Andrew Quilty February 6, 2013Posted by Geoffrey Hiller in Australia.
Maxwelton Races. Central Queensland, Australia 2007
Andrew Quilty (b. 1981, Sydney, Australia) completed studies in photography at TAFE in Sydney in 2004. He worked as a staff photographer for The Australian Financial Review from 2004 – 2006 until he was given the position of staff photographer for The AFR Magazine where he remained until 2010 when he left Fairfax to pursue a freelance career. It was his personal work that resulted in his invitation to join Australia’s photographic collective, Oculi in 2007 and accolades including a World Press Photo Award and the inaugural Walkely Young Australian Photojournalist of the Year Award. His work has been published in The New York Times, TIME Magazine, The Wall Street Journal, The International Herald Tribune, Le Monde and The Guardian Weekend Magazine. He currently lives in New York.
About the Photograph:
“Everyone remembers where they were at the moment they heard of the attacks on the Twin Towers on September 11 2001. For me, it was in a town of one street, one pub, a roadhouse and 11 residents called McKinlay in central Queensland, Australia. McKinlay was most well known for hosting a couple of the pubs scenes in The Crocodile Dundee movies and provided my two friends and I the reason for stopping in on our way around Australia that year. Since then I’d always wanted to return to that strange little place. In the winter of 2007 I drove the 2000+ km to McKinlay and went about photographing the people and the atmosphere of the tired little town whose numbers were dwindling as the elderly passed and the young moved away to greater prosperity.”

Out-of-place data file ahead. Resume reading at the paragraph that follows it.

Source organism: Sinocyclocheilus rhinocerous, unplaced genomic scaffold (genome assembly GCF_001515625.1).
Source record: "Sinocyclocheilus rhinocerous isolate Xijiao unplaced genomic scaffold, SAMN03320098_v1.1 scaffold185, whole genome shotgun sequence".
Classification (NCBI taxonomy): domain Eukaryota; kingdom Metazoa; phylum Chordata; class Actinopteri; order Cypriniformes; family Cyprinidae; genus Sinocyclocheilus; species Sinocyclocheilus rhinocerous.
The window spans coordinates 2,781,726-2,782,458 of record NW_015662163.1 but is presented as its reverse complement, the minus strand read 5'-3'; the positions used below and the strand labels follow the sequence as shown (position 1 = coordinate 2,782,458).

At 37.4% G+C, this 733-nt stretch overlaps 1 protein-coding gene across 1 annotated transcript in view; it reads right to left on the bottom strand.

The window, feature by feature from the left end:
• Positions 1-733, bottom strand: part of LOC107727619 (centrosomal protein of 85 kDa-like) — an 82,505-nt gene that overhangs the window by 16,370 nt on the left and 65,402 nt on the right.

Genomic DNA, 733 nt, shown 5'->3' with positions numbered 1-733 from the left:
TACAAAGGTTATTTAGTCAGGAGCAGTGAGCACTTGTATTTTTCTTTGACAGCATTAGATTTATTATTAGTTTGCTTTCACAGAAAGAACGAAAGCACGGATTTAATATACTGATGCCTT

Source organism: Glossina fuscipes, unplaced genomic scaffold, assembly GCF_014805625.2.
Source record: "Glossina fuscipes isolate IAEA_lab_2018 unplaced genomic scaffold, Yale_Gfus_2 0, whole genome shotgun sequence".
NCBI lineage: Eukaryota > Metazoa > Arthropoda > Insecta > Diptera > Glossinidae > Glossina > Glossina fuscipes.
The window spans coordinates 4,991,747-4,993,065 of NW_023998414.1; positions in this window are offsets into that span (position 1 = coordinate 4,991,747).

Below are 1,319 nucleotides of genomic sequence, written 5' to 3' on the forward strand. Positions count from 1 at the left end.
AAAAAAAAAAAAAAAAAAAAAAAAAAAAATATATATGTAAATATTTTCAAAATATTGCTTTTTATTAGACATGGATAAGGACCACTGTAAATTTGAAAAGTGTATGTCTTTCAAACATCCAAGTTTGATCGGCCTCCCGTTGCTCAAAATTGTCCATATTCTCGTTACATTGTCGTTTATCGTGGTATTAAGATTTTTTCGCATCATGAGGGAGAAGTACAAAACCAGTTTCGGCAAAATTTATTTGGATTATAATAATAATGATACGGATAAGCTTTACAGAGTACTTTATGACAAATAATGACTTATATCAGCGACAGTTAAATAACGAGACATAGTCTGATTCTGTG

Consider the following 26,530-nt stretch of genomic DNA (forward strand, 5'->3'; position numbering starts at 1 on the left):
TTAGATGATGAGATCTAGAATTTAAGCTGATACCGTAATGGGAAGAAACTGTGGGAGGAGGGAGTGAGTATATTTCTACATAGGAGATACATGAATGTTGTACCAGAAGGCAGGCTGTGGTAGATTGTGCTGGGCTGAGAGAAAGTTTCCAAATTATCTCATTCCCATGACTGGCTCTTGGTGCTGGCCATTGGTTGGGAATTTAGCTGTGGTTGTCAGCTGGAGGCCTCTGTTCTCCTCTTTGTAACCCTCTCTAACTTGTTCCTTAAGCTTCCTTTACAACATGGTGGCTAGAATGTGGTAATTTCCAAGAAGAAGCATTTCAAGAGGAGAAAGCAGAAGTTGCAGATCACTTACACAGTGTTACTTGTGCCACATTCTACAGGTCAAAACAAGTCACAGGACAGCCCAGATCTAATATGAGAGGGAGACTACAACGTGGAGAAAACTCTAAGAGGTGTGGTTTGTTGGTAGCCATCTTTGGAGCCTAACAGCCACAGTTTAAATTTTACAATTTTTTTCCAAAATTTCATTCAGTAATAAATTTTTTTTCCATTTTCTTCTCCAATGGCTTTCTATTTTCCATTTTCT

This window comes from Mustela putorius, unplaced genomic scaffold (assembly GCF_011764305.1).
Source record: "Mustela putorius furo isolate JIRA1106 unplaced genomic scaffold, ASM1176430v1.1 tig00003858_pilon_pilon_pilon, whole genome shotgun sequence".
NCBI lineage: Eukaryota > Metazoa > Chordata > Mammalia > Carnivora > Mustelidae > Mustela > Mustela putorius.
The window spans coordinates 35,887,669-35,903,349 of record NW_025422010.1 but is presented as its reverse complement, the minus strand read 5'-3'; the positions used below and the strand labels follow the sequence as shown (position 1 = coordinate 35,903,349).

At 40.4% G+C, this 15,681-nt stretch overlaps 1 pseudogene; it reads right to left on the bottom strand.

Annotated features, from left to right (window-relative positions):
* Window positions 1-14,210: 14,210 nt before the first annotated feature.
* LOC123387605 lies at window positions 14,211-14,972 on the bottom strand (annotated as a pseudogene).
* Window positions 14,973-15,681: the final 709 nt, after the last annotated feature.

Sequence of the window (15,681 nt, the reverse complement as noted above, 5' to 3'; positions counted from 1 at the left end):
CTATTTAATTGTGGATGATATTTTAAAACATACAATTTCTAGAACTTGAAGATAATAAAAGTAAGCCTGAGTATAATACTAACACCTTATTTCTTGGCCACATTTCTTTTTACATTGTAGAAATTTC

“On a Saturday I followed the Fegan family to the nearby (160km) and even smaller town of Maxwelton (pop. 2) for the annual Maxwelton Races. This photograph was taken as the horses ran the final straight on the last race of the day. The children had tired themselves out during the day and sat peacefully on hay bales as the small crowd of adults cheered on from the finish line and then thought about the long road home to wherever it was from where they’d come. This photograph was awarded 1st prize in the Sports Feature Single category in the 2008 World Press photo Awards.”